Discussion Forum

Living & Learning

LIVING
Challenge Scenario

In your work or religious community you see a serious problem that needs solving, but you know that some will oppose what you think needs to be done to help everyone. How can you increase your chances of success?

Guidelines:

1:  Find Allies. Experts on strategy say that having allies is very often the difference between success and failure. Of course, allies with power in the organization are best, but in any case allies are critical.

2: Prepare the ground. Discuss with your allies what initial actions you can take to get others on your side, or increase your chances of success, before you act. Of course, you are constrained by the urgency of the problem.

3: Focus on objective problems and solutions. Focus on objective problems and positive solutions can disarm opposition, where criticism and personal attacks will inflame it.

Your Experience

Have you taken leadership and tried to improve a situation when nobody else did?  How did it work out? What lessons do you draw?  Share your experience and insights on the discussion forum.

LEARNING

In a place where there is no person to make a difference,
strive to be that person. (2:6)

This saying translates literally to: “In a place where there are no people, strive to be a person.” What is meant by “person” is a real human being in the fullest sense: a caring, capable, and responsible person—a person who knows the right thing to do, and does it. Such a person came to be called in Yiddish a “mentsh.” Aaron Feuerstein translates this mishnah using the Yiddish term: “In a place where there isn’t a mentsh, then it’s up to you to be that mentsh.” In Feuerstein’s reading, Hillel is saying: in a place where there is no one else who is taking responsibility to do what should be done, you yourself should step up, take responsibility, and strive to do what needs to be done.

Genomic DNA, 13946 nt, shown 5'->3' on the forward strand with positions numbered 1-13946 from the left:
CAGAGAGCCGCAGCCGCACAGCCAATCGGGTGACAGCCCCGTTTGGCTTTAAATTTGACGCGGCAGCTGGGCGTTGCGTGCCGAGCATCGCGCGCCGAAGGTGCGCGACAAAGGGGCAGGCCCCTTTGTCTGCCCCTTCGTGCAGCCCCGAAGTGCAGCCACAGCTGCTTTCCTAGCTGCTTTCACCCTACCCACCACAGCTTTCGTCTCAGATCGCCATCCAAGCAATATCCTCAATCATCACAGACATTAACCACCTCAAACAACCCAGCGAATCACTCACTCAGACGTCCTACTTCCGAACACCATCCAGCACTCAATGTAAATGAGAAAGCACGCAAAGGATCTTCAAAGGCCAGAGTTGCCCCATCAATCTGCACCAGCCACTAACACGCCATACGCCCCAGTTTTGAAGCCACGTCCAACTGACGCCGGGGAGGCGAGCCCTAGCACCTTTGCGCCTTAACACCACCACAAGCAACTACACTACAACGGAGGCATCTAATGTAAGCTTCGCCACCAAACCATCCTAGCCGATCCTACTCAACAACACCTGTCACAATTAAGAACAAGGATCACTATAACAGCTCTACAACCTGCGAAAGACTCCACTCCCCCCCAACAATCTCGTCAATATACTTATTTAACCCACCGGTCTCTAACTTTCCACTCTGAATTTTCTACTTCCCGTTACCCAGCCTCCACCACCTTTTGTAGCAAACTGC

MODERN LIFE

Mr. Feuerstein himself was called “number-one mentsh of the U.S.A.” by former U.S. Secretary of Labor Robert Reich because of his kindness and loyalty to his workers after a devastating fire burned down his textile factory, Malden Mills. The fire happened on his 75th birthday, but Feuerstein decided not only to rebuild, but also to keep paying all his workers-—about 2000 people—until the factory could be rebuilt. This kind of courage to do the right thing in difficult circumstances is clearly what Hillel was urging. In fact, Feuerstein says that this mishnah, which his own father quoted regularly, encouraged him in his hour of crisis to take the very risky but compassionate path.

Consciously following the philosophy of balancing interests implicit in Hillel’s earlier three questions (1:14), Feuerstein has tried throughout his career to combine two goals: making a profit and doing good—in other words, making money and being a mentsh.

More: PDF

Be strong as the leopard ....(5:23)

He used to say: Do thou love Heaven, be in awe of Heaven, tremble and rejoice at all the commandments (ARN).

With all your might and all your powers strive to serve your Creator. And in those matters where strength is needed, let a man be strong as the leopard; where promptness is needed, let him be swift as the eagle; where a stout heart and courage are needed, let him be brave as the lion; and let him be fleet as the gazelle to do the will of his Father in heaven (Meiri).

Be strong as the leopard: Use your powers to engage in the study of Torah with all your might. . . . The idiom “swift as the eagle” and “brave as the lion” is a Biblical one, as David said of Saul and Jonathan, They were swifter than eagles, they were stronger than lions (II Samuel 1:23) (Vitry).

A student ought to be “strong as the leopard” and not be ashamed to ask questions in the course of study. If he has not understood something, let him not say, “I have understood”; or, if his teacher taught him something once, twice and three times, and he still did not understand, let him say to his master, “Teach it to me once again”—until he understands the matter. And even if his teacher gets angry at him, let the student not be shamed into silence. If a leopard, a creature of no intelligence, uses all his daring to seize his prey, to get food, how much the more should man, a creature of intelligence, use all his daring to acquire life for his soul in the world to come (Aknin).

One should be “strong as the leopard” to upbraid those who transgress and to study Torah (Rabbi Jonah).

More: PDF